Care should be taken not to soak a cloth or cotton swab with too much canned air as this could damage the negatives’ emulsion and leave fingerprints or other marks. Wear lint-free gloves so as to not leave fingerprints behind when handling negatives.

After using canned air to blast away any remaining dirt, an anti-static cleaner designed specifically for film or photo negatives should be used to further clean them. You can find such products at most photography stores; it typically contains ingredients such as heptane and 1,1,2-trichloro-1,2,2-trifluoroethane that you can apply directly onto a cotton pad to gently wipe your negatives clean.

3. Pec-12 cleaner

PEC-12 Archival Solvent effectively and safely eliminates various non-water based stains on film and prints, while also lubricating and cleaning color and B/W films and emulsions, leaving them grease, oil and ink-free. It dries instantly without leaving a residue, meeting all archival requirements as an extremely low odor solution with low VOC emissions; free from chlorinated hydrocarbons – providing photo processing with an alternative safe to using nitric acid or other chemical cleaners used commonly during photo processing processes.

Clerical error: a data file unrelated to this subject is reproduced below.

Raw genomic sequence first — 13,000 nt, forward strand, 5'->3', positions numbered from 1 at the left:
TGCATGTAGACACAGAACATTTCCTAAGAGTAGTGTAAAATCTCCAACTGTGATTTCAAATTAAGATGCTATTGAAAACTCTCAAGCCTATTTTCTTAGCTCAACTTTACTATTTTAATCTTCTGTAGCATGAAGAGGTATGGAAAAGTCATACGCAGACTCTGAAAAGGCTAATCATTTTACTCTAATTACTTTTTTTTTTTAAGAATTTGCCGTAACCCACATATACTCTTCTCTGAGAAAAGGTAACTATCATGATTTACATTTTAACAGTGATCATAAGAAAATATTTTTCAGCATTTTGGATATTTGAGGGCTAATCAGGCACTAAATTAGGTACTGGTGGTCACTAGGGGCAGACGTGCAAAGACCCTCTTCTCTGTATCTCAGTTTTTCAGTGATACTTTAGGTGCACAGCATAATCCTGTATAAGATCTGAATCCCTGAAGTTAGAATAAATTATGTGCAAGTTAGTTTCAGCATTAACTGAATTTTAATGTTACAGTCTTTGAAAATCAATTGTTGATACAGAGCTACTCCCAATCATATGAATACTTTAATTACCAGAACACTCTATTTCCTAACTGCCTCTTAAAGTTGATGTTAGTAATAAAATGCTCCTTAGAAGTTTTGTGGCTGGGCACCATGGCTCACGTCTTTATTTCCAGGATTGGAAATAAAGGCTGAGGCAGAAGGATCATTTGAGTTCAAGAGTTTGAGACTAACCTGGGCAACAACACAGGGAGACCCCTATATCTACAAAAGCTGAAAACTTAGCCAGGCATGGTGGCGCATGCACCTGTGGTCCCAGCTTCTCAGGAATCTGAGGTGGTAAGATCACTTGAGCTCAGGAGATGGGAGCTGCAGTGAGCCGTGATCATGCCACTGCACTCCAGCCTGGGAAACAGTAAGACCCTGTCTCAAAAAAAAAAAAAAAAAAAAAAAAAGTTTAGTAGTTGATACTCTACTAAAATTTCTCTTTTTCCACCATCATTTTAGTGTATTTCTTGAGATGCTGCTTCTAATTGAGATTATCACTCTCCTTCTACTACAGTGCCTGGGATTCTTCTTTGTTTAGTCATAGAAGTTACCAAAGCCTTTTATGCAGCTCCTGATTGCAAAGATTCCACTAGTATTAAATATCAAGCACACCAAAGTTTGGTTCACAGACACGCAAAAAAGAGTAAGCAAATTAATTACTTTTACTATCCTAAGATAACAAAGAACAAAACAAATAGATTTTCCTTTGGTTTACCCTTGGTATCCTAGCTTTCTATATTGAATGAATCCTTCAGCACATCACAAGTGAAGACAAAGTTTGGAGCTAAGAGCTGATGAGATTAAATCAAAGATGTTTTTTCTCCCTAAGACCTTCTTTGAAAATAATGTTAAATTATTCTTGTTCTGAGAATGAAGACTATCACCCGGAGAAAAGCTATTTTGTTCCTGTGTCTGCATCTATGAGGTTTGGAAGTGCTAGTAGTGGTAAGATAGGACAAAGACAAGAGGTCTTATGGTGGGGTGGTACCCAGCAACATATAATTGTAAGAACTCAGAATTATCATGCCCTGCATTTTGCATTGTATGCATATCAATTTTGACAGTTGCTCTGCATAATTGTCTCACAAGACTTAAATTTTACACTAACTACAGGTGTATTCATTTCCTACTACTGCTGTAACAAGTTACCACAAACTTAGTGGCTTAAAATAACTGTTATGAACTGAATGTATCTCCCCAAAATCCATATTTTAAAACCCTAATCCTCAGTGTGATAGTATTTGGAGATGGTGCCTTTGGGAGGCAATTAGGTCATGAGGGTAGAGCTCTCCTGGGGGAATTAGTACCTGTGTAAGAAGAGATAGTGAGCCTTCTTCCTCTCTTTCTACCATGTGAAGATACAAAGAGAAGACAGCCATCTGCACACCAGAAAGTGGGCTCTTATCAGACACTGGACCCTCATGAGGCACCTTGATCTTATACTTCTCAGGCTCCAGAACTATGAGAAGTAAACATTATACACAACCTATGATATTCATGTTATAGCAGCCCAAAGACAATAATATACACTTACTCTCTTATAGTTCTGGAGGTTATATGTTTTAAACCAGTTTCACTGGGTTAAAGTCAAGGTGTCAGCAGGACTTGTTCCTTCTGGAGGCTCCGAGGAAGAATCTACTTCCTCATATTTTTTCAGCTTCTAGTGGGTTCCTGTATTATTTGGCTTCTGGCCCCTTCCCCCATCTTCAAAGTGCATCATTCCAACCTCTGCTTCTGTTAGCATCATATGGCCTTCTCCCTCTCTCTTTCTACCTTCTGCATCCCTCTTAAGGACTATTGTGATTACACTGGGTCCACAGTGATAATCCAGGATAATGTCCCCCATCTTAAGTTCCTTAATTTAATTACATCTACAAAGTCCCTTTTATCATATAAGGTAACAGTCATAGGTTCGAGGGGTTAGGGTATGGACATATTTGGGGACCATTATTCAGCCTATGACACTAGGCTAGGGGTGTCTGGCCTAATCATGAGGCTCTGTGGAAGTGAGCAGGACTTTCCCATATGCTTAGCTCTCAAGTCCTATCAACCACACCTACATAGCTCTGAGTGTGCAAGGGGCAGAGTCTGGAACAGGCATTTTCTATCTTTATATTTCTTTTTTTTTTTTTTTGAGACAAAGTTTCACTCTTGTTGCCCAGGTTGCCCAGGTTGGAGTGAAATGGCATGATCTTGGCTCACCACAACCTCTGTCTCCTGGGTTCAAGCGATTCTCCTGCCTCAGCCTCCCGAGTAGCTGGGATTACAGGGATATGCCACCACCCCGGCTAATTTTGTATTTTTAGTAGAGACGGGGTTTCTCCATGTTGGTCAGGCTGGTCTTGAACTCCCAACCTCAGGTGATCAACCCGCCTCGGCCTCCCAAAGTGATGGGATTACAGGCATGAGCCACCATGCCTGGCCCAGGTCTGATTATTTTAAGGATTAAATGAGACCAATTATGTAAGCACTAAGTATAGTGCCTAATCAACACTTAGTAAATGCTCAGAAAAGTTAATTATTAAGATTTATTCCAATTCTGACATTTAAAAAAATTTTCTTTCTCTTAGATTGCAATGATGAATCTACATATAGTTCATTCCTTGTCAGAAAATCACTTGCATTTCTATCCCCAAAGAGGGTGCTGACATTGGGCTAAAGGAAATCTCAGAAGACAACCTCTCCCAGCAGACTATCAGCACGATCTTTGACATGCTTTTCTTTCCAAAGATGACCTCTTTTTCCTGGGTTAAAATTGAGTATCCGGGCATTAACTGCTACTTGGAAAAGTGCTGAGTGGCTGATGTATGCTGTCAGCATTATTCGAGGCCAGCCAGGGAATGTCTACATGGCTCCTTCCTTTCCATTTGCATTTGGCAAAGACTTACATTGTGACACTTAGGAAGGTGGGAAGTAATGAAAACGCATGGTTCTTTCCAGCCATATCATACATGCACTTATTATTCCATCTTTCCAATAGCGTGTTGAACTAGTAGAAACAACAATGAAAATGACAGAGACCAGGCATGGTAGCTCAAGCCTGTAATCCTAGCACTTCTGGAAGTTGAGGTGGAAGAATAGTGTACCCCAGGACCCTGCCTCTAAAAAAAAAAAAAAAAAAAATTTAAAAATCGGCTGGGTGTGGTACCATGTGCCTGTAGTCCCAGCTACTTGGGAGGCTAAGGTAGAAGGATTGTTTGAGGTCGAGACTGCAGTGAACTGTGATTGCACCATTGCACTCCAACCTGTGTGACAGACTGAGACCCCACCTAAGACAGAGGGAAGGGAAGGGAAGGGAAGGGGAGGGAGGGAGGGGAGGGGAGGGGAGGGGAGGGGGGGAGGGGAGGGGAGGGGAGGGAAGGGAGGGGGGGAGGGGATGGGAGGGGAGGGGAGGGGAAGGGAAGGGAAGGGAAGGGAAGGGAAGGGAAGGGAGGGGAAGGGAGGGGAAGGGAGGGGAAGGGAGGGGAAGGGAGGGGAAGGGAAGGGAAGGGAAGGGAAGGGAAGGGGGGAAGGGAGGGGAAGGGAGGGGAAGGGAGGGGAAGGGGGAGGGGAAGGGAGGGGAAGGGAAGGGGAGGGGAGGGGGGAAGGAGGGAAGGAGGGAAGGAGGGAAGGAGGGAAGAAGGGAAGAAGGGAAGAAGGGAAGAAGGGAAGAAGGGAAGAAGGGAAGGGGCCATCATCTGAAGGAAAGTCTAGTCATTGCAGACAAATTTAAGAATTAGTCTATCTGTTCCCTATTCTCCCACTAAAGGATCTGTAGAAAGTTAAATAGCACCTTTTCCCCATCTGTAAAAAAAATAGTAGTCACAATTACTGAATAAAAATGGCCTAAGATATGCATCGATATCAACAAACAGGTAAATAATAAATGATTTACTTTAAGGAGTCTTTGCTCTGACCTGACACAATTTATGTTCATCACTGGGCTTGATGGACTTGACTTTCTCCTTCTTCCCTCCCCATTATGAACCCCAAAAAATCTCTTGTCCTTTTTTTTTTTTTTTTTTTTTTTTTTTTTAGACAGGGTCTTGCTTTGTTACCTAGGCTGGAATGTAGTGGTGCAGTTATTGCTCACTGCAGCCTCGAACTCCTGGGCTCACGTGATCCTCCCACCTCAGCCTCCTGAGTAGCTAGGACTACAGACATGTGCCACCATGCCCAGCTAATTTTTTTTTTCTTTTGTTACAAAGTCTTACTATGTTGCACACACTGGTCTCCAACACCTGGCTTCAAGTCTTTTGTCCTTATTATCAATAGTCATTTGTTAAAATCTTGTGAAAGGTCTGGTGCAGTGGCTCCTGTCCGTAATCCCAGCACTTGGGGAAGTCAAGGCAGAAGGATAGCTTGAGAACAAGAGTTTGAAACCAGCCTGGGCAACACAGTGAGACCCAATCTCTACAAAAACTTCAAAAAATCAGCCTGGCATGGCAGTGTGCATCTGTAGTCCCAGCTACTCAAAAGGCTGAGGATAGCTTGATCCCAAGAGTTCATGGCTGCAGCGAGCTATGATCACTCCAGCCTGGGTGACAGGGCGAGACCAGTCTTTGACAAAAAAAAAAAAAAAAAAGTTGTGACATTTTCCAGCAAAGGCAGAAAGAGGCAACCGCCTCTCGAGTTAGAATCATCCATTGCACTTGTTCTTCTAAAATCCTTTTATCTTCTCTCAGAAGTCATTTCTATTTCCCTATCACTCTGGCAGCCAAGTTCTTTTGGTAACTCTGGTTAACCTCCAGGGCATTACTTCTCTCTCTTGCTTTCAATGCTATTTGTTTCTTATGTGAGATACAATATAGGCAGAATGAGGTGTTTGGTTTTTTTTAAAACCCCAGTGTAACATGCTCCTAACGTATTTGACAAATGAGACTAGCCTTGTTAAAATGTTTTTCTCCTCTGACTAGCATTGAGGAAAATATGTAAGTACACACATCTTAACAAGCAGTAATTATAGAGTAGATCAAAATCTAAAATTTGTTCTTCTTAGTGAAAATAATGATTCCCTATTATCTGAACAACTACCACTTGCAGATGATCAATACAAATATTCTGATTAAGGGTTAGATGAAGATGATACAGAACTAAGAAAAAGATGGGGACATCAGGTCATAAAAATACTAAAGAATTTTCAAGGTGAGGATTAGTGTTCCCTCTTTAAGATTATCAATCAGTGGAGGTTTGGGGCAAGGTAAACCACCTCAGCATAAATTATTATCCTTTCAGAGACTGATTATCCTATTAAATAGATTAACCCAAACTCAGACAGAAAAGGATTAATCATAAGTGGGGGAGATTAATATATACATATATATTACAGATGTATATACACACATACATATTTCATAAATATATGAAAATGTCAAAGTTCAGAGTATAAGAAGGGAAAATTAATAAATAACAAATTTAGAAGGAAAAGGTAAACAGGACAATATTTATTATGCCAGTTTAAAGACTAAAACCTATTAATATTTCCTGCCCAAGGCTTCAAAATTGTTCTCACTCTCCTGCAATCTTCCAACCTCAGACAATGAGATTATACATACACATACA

At first, it is recommended to use a PEC PAD from its manufacturer as it contains anti-scratch properties. When using other applicators instead, ensure they are free of dirt or contaminants prior to wiping negatives with them; these may become more abrasive than PEC PAD when applied under pressure and may scratch the emulsions more quickly than their counterpart. It would be prudent to test any application method on an unimportant negative beforehand or seek professional photo conservator advice for anything irreplaceable.

Pour an ounce or so of the cleaner into a small tray or petrie dish. Submerge one piece of film or print in the cleaner for only a few seconds while lightly agitating. Once removed from the cleaner, use a soft, clean cloth dampened with PEC-12 to wipe down your film immediately before repeating this step until your film is completely clean.

Be careful to work on a surface which is free from paint or dye when working with PEC-12, as stray ink or paint from your work surface may transfer onto prints and films, staining prints and films with their ink or dye content. This can happen if inks and dyes used to retouch paper boxes or pens are non-water based retouching them could also stain prints with color from them.

4. Pec-Pads

If your old negatives and slides have been stored for some time and become dirty due to mold, dust, streaks or fingerprints they should be cleaned prior to being scanned. This is especially essential with 35mm film as dust particles can cover large portions of a slide/negative and reduce quality of scan.